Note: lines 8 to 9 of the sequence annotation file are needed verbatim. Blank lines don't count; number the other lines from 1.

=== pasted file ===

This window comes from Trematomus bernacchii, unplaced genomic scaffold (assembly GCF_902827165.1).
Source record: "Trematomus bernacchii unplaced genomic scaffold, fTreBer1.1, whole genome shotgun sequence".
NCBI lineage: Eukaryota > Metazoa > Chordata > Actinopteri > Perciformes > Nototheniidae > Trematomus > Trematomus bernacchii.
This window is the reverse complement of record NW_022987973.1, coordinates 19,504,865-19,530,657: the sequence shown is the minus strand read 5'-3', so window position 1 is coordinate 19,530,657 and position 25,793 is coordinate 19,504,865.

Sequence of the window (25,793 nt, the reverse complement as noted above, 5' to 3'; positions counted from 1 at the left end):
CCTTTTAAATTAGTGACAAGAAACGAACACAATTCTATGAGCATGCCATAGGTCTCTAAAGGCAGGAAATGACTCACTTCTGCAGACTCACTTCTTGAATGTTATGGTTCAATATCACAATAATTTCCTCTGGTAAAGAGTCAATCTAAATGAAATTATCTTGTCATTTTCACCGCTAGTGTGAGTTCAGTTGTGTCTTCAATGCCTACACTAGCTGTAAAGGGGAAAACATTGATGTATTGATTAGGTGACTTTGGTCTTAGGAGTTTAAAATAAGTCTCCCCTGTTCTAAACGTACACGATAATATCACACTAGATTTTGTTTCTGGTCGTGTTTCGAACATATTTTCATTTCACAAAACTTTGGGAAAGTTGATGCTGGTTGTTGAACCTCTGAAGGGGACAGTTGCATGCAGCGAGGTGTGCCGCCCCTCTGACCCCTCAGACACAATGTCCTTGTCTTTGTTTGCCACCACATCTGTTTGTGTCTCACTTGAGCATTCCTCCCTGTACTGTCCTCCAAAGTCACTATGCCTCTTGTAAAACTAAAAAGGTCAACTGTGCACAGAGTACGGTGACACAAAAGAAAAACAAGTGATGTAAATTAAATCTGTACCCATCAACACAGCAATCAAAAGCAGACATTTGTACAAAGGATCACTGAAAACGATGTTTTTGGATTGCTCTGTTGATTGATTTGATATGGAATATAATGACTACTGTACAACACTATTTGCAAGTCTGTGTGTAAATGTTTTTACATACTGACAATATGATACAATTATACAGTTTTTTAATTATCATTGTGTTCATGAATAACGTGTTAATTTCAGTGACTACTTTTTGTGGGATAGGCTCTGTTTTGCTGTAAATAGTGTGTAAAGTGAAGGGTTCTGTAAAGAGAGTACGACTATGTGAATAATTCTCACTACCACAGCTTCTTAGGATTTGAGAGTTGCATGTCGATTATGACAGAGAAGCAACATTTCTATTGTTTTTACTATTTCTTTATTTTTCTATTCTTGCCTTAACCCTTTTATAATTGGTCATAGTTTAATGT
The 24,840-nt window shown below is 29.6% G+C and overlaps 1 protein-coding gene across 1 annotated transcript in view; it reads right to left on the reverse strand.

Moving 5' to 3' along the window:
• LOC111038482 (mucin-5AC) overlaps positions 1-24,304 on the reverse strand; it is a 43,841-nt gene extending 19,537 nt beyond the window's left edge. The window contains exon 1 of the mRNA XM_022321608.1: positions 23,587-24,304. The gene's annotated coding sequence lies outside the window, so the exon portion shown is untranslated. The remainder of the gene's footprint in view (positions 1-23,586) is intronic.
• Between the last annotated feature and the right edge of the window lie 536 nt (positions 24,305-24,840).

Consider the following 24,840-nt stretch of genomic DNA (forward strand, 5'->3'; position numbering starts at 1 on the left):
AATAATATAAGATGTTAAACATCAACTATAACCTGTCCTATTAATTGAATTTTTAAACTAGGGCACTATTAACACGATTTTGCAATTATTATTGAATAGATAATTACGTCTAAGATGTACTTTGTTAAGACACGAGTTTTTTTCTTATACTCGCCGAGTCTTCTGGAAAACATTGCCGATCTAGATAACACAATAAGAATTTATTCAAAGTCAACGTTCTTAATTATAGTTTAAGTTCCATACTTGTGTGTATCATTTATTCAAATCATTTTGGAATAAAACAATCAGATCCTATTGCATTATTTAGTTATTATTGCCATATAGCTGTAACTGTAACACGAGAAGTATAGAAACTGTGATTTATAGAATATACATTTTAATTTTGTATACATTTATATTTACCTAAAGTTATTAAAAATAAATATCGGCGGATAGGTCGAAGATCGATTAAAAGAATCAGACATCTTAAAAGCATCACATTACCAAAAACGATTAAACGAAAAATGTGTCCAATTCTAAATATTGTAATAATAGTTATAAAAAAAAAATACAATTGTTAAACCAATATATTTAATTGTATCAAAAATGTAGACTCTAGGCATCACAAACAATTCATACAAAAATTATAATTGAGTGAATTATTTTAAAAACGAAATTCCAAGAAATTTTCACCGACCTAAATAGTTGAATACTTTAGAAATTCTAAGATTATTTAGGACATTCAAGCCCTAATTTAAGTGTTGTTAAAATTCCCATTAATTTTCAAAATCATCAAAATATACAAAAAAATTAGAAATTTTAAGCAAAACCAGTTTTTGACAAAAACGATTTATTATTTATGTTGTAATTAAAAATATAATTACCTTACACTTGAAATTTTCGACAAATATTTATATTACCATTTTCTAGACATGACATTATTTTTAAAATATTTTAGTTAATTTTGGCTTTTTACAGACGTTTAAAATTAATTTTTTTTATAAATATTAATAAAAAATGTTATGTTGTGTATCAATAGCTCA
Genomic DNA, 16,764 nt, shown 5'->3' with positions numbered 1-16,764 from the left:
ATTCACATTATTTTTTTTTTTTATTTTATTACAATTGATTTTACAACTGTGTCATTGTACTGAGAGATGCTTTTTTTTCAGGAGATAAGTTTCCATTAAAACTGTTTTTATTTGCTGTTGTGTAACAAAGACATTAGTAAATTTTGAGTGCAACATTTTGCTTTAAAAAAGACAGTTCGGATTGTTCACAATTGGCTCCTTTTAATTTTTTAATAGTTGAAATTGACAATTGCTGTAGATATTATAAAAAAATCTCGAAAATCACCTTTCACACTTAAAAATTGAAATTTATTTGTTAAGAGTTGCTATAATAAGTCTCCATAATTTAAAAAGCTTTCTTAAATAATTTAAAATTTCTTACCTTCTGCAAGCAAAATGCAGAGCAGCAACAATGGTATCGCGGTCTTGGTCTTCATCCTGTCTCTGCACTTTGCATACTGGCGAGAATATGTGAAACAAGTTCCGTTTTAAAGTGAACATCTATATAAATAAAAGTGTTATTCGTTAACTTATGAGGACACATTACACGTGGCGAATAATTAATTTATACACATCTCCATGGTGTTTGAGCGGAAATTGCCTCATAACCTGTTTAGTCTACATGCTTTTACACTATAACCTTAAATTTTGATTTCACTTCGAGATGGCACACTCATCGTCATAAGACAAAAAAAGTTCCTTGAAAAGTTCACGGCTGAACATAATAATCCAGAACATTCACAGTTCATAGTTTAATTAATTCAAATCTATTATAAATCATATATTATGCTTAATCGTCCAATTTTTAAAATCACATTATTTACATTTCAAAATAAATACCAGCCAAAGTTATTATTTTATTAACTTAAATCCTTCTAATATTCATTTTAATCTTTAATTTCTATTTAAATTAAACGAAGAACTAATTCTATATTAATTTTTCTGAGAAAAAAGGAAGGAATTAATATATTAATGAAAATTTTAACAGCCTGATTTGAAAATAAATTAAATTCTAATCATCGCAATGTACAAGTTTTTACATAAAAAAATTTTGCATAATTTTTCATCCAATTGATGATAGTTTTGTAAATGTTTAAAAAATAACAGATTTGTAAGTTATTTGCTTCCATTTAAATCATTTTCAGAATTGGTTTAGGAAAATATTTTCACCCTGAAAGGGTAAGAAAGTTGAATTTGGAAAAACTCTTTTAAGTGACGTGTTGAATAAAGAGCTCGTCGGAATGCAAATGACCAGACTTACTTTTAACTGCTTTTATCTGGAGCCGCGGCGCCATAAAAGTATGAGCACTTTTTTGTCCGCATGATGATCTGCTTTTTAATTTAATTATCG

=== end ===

Moving 5' to 3' along the window:
• LOC111038482 (mucin-5AC) overlaps positions 1-24,304 on the reverse strand; it is a 43,841-nt gene extending 19,537 nt beyond the window's left edge. The window contains exon 1 of the mRNA XM_022321608.1: positions 23,587-24,304. The gene's annotated coding sequence lies outside the window, so the exon portion shown is untranslated. The remainder of the gene's footprint in view (positions 1-23,586) is intronic.